Newspaper Page Text
THE GARDEN ISLAND, TUESDAY, MAR. 22, 1921
The Director of the Census announ
ces, subject to correction, the follow
ing preliminary figures from the
Census of Agriculture for the Terri
tory of Hawaii. .
Farms and Farm Property
The number of farms In Hawaii,
according to the recent census, Is
6,284. These farms contain 2,702,345
acres, of which 435,242 acres are im
proved land. Since 1910 the number
of farms has increased 22.3 per cent;
the total acreage, 4.3 per cent; and
the Improved acreage, 42.7 per cent.
Sixty-five and five-tenths per cent of
the total area of the territory is in
farms, and 16.1 per cent of the farm
land is improved.
The number of white farmers is
892, of which 627 are owners, 94
managers, and 171 tenants. Of the
679 farmers of the Hawaiian race, 646
are owners, 14 managers, and 119
tenants. The 3.098 Japanese farmers
include 188 owners, 11 managers, and
2,899 tenants. The 660 Chlneso farm
ers comprise 6 owners, 7 managers,
and 497 tenants. The 55 farmers
of all othpr races include 2 owners,
and 63 tenants. The number of
female farmers is 333.
The value of all farm property is
$151,129,085, as compared with $96,
363,229 in 1910, an increase of 56.8 per
cent. The value of land is $116,
509,084; of buildings, $12,622,240; of
implements and machinery, $14,744.
816; and of live stock, $7,252,845. As
compared with 1910, the value of
land for 1920 shows an increase of
49.1 per cent; of buildings, 163.0 per
cent; of implements and machinery,
63.4 per cent; and of live stock, 64.6
per cent. The average value of land
and buildings per farm is $24,483, as
against $19,197 in 1910.
Of the 540 mortgaged farms, only
489 reported the amount of the mort
gage debt. The value of the 489
farms for which complete mortgage
reports were secured is $2,778,254, and
the amount of the mortgage debt is
$1,104,568, or 39.8 per cent of the val
ue. ' The average rate of interest paid
is 6.8 per cent.
Live-stock and Live-stock Products
Of the 5,284 farms in Hawaii, 3,517
report live stock. Horses are re
ported by 2,452, mules by 765, cattle
by 844, and hogs by 1,567.
The number of horses on these
farms is 15,947, which includes 687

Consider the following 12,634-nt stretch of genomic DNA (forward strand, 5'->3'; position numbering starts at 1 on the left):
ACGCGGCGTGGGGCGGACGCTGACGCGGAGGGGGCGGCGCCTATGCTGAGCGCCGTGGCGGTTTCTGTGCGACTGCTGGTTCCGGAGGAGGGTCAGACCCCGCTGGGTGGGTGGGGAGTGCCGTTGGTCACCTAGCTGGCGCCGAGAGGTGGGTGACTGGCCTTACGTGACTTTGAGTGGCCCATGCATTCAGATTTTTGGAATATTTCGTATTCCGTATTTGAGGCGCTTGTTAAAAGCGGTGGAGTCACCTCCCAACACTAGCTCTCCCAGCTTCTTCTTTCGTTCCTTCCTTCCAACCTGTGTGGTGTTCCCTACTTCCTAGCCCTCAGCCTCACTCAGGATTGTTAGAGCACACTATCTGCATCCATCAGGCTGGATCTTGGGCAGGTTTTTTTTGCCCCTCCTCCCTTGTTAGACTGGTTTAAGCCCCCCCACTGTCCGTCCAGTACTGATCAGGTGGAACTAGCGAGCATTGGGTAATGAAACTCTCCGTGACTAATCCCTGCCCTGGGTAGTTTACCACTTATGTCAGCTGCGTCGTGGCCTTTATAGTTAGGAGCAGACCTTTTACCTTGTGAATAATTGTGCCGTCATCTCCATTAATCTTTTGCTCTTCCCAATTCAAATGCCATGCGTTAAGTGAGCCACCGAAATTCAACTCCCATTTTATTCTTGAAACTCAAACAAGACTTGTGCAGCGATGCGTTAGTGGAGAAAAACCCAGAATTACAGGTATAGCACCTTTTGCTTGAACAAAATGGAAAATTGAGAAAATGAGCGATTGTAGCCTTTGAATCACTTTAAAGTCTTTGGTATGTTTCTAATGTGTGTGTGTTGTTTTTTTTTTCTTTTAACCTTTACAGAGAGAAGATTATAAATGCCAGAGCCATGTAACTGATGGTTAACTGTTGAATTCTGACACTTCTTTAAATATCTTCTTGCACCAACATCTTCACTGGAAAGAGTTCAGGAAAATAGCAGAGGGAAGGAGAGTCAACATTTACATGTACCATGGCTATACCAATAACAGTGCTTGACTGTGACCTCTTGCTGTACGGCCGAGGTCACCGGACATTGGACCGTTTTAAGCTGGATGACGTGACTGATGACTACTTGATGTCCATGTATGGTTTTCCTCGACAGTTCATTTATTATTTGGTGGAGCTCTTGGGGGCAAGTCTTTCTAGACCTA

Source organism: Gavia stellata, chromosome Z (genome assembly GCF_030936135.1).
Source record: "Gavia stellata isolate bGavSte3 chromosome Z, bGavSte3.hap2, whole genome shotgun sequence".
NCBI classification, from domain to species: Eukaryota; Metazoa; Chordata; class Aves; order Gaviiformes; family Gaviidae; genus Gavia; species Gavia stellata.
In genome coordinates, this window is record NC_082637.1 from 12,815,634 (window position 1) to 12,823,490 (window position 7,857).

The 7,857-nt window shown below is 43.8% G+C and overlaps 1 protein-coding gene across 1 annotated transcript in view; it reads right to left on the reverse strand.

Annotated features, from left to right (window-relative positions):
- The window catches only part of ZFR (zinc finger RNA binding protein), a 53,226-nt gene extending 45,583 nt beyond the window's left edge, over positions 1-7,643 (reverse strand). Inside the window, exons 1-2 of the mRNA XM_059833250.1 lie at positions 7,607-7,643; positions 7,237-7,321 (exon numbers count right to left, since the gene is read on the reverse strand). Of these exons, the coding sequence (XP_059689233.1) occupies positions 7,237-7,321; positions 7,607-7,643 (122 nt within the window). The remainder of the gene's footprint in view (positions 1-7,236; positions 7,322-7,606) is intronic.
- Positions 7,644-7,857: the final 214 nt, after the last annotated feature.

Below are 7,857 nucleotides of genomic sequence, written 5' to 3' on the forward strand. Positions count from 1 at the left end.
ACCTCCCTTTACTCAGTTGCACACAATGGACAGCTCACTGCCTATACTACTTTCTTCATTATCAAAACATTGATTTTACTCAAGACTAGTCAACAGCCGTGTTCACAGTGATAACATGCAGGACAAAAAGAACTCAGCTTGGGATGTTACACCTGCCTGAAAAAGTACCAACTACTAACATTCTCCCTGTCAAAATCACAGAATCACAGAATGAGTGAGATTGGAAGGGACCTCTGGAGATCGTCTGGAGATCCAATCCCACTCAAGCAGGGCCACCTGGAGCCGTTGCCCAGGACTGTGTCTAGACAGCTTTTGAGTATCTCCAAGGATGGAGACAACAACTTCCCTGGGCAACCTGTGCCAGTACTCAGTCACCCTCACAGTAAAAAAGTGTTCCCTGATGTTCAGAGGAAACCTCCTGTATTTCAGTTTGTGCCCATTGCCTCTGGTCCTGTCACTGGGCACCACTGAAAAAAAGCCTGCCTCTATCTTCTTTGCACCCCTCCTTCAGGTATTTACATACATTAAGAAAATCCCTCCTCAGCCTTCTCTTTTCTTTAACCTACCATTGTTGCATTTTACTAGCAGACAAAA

colts under 1 year old, 1,447 colts
from 1 to 2 years old, and 13,813
horses 2 years old and over. The
value reported for horses is $1,144,689
an average of $71.78 per head . The
number of horses on April 15, 1910
(excluding spring colts, in order to
make a fair comparison with the fig
ures for January 1, 1920) was 15,528.
The number of mules is 8,404, of
which 735 are colts under 2 years old,
and 7,669 are mules 2 years old and
over. The total value is $1,041,115,
an average of $123.88. The number of
mules (excluding spring colts) was
The total number of cattle is 137,
091, including 128,587 beef cattle and
8,504 dairy cattle. Beef cows num
ber 47,780 and dairy cows 4,587. The
value reported for all cattle is $4,
282,379; for beef cattle, $3,717,836;
and for dairy cattle, $564,543. The
number of cattle in 1910 (excluding
spring calves) was 136,447.
Of the 43,494 sheep on farms, 7,157
are lambs under 1 year old, 25,868
ewes, and 10,469 rams and wethers.
The value reported for sheep is
$140,406, an average of $3.23. The
number of sheep in 1910 (excluding
spring lambs) was 60,294.
The 24,248 swine reported include
10,879 pigs under 6 months old, 5,007
sows for breeding, 623 boars for breed
ing, and 7,739 other hogs. The swine
are valued at $397,463.
The total production of milk in 1919
was 1,757,317 gallons, as compared
with 1,481,048 gallons in 1?09.. The
production of wool in 1919 was 260,
529 pounds; of honey, 955,375 pounds;
of eggs, 216,011 dozen; and the num
ber of chickens raised, 81,823. The
value of all dairy products, excluding
home use of milk and cream, was
$482,871; of wool, $109,422; of eggs,
$169,843; and of chickens raised in
Domestic animals kept in village
barns, city stables, and elsewhere not
on farms, were reported as follows:
horses, 8,360 in 1920, as compared
with 11,708 in 1910; mules, 2,138 in
1920 and 1,419 in 1910; cattle, 4,967
in 1920 and 4,042 in 1910; hogs, 14,
692 in 1920 and 10,360 in 1910.
The acreage of sugar cane harvest
ed in Hawaii in 1919 was 123.165, and
the production was 4,862,707 tons,
which represents an Increase of 14.7
per cent, as compared with 4,240,238
tons harvested in 1909. The value
of this crop in 1919 was $37,558,265, as
against $26,305,747 in 1909.
The number of pineapple plants
reported as of bearing age in 1920
was 100,222,788, as compared with
23,267,929 plants in 1910. The weight
of plnenpples produced In 1919 was
299,981,433 pounds, and the number of
pineapples produced in 1909 (weight
not reported) was 12,361,695. The
1919 pineapple crop was valued at
$3,545,385, as compared with $331,
162 for the 1909 crop.
There were 850 acres in forage
crops in 1919, an increase f 43.3 per
cent over 1909. The production in
1919 was 14,775 tons, as against 6,108
tons In 1309. In addition, 31,688 tons